"Rocco, sometimes you are not very perceptive. I should let you figure this out on your own. But in the interest of preserving my sanity, I would ask you a question. Remember when Rob was over here last and we were spouting off statistics concerning the demographics of the student body here?"


"Well, were you actually paying attention?"

"What has that. . . (Pause) Oh. How bad is it?"

"About two to one. It's been a major concern of Rob and the Black Student Union." Two to one was the ratio of black male students to black female students at EWSC. And for the most part the main grievances on the part of the black student population probably stemmed from that one fact. A far second was the faction who wanted the history courses here to include more black history.

Rocco and I finally agreed that it could possibly be the reason why, with rare exceptions, the student population doesn't seem to mind seeing mixed couples. Perhaps they too realized the disparity of numbers. Whatever the reason, as I said, I LIKED the atmosphere on this campus.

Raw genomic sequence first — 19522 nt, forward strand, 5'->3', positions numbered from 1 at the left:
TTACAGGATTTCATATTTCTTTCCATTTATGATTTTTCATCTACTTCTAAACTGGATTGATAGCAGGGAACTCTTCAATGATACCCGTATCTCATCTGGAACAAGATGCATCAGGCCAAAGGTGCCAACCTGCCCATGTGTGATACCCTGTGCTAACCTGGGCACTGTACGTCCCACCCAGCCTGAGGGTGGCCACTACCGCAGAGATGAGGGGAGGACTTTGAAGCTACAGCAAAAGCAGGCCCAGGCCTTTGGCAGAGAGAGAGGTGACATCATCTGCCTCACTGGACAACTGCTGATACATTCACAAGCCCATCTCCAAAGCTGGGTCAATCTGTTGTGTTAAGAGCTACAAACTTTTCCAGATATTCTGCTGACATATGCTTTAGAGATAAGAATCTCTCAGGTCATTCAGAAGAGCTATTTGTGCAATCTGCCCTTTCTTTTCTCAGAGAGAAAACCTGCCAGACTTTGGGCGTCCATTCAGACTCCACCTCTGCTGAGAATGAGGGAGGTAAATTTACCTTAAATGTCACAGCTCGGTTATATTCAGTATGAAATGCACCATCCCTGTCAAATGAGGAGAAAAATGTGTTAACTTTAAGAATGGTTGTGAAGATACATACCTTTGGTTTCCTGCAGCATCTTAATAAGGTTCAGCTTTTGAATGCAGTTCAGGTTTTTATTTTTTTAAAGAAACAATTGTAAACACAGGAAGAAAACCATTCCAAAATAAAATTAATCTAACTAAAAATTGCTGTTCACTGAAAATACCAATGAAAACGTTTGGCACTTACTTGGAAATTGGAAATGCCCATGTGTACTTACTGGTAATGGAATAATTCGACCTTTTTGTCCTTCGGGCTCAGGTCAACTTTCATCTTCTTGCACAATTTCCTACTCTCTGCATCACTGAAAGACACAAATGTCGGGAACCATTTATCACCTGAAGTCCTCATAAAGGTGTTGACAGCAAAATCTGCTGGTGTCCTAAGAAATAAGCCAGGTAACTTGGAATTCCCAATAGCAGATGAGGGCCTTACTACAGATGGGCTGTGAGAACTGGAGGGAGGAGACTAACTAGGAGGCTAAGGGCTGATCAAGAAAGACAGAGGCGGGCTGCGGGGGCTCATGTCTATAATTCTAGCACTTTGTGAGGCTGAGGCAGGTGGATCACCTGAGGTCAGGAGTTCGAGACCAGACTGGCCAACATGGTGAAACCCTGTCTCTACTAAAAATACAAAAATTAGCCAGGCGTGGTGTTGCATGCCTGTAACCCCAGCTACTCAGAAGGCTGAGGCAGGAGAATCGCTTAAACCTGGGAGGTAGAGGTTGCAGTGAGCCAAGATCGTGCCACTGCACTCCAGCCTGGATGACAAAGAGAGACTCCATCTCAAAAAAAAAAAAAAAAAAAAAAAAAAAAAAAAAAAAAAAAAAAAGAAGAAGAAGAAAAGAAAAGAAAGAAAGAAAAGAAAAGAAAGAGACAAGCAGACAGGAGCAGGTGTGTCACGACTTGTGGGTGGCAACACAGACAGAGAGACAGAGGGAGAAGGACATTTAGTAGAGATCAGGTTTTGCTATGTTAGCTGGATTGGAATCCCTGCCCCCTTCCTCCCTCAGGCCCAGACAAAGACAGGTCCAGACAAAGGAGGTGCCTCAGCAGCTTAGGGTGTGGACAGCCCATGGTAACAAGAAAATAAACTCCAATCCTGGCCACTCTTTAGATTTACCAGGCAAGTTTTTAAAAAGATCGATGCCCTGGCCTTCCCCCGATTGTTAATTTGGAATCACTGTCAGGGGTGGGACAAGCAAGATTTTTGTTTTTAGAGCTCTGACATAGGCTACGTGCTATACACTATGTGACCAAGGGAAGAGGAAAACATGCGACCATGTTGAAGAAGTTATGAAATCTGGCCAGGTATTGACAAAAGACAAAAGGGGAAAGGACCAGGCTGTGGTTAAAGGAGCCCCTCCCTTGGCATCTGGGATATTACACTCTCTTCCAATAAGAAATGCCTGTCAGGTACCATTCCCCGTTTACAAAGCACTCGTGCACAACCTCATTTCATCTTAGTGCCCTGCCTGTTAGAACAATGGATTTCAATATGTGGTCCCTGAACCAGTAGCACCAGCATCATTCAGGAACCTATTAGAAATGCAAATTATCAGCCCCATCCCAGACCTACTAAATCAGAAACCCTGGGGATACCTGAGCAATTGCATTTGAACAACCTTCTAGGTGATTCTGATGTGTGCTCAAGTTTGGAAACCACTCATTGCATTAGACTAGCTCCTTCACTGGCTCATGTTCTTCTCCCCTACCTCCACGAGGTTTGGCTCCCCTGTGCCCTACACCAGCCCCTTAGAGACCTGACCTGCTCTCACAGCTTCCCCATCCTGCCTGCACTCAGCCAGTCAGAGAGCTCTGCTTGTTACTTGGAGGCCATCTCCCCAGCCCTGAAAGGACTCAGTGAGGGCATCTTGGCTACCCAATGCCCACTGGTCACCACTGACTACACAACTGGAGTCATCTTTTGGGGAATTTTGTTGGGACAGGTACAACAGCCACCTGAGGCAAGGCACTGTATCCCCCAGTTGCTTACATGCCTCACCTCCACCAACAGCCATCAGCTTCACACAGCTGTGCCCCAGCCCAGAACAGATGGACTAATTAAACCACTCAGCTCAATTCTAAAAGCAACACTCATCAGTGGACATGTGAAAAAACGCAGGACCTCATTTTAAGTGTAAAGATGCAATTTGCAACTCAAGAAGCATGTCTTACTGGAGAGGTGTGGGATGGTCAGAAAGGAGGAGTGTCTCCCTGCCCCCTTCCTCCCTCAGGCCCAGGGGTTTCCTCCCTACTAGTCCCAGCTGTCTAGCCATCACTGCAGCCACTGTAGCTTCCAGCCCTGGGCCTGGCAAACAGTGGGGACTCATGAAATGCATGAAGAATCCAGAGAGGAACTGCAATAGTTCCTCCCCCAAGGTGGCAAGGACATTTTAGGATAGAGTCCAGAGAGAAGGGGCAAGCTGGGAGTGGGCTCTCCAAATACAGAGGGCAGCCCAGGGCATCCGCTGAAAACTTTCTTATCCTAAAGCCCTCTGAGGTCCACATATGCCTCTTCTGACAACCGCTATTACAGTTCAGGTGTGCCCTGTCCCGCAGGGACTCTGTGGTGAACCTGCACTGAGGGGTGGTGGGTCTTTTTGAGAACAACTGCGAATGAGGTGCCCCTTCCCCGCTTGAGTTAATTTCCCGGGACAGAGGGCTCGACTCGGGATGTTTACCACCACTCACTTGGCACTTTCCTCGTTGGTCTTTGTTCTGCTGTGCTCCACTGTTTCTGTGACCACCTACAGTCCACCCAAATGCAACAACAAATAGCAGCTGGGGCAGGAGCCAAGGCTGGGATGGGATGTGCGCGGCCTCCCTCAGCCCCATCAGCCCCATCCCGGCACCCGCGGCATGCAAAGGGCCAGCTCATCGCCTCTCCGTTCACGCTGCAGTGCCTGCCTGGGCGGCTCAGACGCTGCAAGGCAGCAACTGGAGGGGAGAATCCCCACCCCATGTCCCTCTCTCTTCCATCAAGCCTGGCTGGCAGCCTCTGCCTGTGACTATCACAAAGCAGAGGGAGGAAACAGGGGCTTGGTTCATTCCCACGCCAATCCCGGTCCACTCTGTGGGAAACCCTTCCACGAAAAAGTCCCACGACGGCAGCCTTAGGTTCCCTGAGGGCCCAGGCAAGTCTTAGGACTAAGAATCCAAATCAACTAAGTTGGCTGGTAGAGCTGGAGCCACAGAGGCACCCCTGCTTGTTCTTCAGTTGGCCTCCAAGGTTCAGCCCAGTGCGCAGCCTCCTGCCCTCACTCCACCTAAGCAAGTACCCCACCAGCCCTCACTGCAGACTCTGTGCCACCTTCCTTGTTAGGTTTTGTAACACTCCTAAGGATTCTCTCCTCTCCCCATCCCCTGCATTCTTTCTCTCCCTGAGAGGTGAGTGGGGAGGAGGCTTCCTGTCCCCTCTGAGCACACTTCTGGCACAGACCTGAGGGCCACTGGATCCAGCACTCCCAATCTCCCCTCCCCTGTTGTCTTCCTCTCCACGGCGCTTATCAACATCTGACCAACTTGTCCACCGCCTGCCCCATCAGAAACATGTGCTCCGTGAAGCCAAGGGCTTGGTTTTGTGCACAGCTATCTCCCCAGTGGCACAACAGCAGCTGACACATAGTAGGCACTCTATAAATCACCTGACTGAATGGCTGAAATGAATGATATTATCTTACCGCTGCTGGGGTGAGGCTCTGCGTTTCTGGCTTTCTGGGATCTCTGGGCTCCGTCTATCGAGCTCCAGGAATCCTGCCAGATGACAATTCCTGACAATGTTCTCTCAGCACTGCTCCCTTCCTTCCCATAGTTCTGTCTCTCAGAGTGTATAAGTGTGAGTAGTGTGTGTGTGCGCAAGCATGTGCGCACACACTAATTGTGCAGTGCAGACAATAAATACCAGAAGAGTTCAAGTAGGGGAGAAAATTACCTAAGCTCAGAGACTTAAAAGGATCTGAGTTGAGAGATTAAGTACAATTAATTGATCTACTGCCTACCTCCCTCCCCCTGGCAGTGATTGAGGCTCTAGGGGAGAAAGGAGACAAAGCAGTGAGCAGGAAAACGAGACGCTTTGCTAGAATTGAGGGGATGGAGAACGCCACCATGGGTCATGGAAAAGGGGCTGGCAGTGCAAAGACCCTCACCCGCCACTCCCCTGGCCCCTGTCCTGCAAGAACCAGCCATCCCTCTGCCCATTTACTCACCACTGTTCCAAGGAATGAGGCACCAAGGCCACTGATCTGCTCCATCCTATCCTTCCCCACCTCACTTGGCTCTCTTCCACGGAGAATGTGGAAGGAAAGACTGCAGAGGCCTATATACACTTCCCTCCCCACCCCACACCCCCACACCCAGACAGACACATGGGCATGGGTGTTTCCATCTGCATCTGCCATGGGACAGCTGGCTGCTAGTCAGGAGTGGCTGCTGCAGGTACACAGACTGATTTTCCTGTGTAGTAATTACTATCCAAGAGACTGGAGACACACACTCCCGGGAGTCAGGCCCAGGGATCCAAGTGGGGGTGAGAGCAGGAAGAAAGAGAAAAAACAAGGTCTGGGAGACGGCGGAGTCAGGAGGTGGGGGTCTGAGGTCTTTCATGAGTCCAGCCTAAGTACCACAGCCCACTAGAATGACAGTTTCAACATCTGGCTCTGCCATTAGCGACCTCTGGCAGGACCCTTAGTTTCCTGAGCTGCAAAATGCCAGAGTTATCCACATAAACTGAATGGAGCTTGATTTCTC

The next day -- the day of the dinner -- Rocco said he would pack the car when he got back from driving a few students to the airport that afternoon. The next time I saw the car is was pretty well filled for our upcoming trip. Suitcases, camping gear, packs, and even an ice chest filled the entire trunk and half of the back seat. We had even bought a regular tent plus a smaller one for back packing. It was a good thing that Xia was small. A few remaining items were still in our room which we had to vacate the next day.